PRODUCERS of Hollywood blockbusters such as The Hunger Games and the Batman series are to be encouraged to use Scottish talent and locations in forthcoming productions.
As part of the Scotland Week celebrations in the United States, culture secretary Fiona Hyslop will meet representatives of film makers Warner Bros and Lionsgate during a visit to Los Angeles next week.
Infrastructure secretary Keith Brown will travel to Toronto and New York, highlighting existing and recently enhanced transatlantic air routes which played a key role in the success of last year’s Commonwealth Games and Ryder Cup.
Ms Hyslop said: “The Scottish Government has consistently championed Scotland as a location for international film and TV productions, with notable recent successes including World War Z, Under The Skin, The Railway Man and Outlander, which is already the largest ever foreign direct investment in Scotland’s creative industries.
“Scotland is already widely recognised for our world-class talent, crews, facilities and breathtaking locations, and the Scottish Government and its agencies are committed to working together to continue to create and nurture the conditions that will support our industry to flourish.”
Ms Hyslop added: “The Scottish Government remains committed to optimising the economic potential of the creative industries as a whole. Support has already been provided to more than 850 organisations under the Interactive Scotland programme over the last five years, which has enabled them to innovate and adapt to the opportunities from digital technology within the creative sector and over 100 companies in the last year or so to support international growth plans.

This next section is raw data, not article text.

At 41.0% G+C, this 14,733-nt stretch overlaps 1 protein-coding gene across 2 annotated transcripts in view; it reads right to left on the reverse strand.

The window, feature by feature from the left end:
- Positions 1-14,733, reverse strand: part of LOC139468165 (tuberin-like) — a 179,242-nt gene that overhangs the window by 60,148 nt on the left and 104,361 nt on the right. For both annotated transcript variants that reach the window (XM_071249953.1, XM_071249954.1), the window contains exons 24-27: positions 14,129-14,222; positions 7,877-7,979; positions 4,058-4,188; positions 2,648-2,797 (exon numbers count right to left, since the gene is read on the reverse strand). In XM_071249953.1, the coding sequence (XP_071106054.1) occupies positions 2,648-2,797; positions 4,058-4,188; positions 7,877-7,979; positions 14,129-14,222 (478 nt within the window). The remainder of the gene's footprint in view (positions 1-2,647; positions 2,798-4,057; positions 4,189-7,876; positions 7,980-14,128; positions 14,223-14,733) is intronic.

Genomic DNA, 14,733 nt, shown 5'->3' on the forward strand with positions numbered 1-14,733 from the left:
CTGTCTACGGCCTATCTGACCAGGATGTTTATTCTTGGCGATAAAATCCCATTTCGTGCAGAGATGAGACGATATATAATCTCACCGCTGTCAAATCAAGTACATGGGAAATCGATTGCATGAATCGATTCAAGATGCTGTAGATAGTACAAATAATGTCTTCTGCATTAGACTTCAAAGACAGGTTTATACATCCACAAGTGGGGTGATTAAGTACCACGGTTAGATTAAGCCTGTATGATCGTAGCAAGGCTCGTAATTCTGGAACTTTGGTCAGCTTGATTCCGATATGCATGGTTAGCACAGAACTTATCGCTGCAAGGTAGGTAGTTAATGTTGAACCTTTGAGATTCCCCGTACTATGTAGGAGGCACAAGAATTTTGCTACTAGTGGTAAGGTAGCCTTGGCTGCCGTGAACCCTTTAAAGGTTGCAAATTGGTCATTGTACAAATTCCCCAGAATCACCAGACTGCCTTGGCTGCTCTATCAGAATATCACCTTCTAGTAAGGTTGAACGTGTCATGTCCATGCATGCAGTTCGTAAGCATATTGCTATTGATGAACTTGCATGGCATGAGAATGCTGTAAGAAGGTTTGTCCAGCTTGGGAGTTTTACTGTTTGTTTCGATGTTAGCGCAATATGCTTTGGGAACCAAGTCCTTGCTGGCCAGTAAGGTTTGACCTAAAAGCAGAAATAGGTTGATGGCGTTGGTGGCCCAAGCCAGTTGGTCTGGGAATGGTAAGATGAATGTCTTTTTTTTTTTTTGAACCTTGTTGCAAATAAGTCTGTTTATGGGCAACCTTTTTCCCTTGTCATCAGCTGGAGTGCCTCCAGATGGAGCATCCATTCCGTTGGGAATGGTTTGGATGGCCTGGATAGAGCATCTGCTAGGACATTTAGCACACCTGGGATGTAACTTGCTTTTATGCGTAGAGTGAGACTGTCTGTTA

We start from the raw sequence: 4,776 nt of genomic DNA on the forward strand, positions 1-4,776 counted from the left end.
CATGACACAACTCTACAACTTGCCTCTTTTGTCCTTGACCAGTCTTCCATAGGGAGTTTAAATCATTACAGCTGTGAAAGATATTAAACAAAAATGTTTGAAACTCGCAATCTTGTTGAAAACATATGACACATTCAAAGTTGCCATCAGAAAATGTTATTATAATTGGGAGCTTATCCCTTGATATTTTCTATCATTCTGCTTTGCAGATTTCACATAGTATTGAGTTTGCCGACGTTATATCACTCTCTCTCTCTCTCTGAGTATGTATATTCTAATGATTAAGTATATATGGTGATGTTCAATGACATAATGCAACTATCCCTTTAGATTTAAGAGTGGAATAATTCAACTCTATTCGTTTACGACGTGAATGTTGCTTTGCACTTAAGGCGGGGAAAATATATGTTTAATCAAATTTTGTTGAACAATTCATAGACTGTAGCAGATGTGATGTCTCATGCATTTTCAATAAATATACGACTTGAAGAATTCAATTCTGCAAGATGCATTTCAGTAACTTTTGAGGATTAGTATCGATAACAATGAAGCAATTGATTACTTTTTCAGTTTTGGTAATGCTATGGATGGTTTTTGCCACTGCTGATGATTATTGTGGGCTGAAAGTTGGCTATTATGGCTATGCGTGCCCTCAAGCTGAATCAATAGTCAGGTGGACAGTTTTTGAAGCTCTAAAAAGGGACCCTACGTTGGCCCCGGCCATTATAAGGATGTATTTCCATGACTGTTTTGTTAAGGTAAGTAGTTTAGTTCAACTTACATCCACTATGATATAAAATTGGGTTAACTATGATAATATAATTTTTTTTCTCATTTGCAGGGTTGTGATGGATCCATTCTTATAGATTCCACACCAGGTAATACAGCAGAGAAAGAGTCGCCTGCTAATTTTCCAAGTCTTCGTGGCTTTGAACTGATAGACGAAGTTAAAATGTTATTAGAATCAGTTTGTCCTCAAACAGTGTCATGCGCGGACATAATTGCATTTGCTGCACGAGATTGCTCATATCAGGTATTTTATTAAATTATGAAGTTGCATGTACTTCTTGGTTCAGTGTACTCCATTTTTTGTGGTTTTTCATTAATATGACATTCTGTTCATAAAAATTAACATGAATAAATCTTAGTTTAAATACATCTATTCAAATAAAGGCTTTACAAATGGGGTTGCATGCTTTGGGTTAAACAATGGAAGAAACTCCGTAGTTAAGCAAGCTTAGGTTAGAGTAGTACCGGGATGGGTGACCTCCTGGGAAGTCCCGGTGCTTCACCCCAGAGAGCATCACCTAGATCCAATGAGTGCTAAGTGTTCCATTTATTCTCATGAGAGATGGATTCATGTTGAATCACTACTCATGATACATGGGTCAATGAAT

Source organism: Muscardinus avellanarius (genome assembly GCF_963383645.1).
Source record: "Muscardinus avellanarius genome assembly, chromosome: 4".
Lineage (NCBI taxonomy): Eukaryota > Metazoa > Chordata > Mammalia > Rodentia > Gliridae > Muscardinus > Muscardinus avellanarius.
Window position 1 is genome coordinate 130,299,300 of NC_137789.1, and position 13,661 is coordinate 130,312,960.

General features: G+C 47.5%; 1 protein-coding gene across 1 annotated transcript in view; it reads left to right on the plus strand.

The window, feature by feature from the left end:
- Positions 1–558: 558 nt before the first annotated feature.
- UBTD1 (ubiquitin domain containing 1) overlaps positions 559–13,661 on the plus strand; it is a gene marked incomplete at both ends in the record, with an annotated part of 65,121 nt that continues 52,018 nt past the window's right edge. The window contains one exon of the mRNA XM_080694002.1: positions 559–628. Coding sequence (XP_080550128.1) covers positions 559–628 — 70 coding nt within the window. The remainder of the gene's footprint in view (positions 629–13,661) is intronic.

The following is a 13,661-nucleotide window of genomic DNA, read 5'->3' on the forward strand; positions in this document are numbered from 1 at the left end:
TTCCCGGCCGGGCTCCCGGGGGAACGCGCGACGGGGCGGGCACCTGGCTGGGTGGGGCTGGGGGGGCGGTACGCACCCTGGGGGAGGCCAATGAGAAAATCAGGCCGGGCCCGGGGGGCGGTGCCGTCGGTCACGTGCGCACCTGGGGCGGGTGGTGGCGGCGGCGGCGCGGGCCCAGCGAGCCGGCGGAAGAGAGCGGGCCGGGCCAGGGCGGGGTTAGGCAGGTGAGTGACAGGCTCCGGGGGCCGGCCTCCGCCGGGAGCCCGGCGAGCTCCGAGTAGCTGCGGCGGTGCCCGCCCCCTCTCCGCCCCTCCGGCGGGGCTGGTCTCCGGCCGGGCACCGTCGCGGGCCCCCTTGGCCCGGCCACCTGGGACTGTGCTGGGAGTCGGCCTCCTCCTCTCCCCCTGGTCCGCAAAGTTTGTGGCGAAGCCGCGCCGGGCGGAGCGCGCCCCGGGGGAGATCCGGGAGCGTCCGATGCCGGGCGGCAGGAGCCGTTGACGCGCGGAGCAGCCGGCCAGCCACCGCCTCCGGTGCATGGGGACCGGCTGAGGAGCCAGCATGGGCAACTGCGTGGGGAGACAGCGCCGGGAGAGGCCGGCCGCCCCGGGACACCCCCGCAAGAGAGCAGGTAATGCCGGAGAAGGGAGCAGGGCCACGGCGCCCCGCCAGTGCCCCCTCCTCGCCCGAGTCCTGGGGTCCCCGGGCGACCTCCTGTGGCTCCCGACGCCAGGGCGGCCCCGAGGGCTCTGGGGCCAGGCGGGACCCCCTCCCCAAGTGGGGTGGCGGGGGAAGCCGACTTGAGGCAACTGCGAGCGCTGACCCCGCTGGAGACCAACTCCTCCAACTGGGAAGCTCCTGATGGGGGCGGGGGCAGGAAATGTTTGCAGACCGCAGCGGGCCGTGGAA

“This Scotland Week, I’ll be working hard to generate more jobs and investment for Scotland.”
However, the Conservatives questioned what economic benefits were actually resulting from ministerial trips.
MSP Alex Johnstone said: “You would think after question marks over Alex Salmond’s taxpayer-funded jaunts across the pond, the Scottish Government might rein this in.
“When ministers do embark on these trips, there has to be evidence of some kind of positive impact for Scotland.”
A film studio for Scotland has long been proposed. Speaking at the Berlin International Film Festival last month, Arabella Page Croft, co-founder of Glasgow-based Black Camel Pictures, said: “In spite of my best and most passionate endeavours, I watched as a major European co-production opportunity walked out the door from Scotland to Ireland – and this is with the script actually set in Scotland.
“It’s that bad even films with a Scottish story can’t come here.”
In January, Scottish Enterprise confirmed it was considering a bid for a privately funded studio, with five locations being considered, including in Cumbernauld and Glasgow.
The Scottish Government set up a Film Studio Delivery Group in 2013 and invited bids. Next month, a £2 million tax credit loan fund and £1m screen sector skills fund will be launched for one year. Both will be administered by Creative Scotland.
Scotland Week starts on Saturday in New York, with a 10k run in Central Park.
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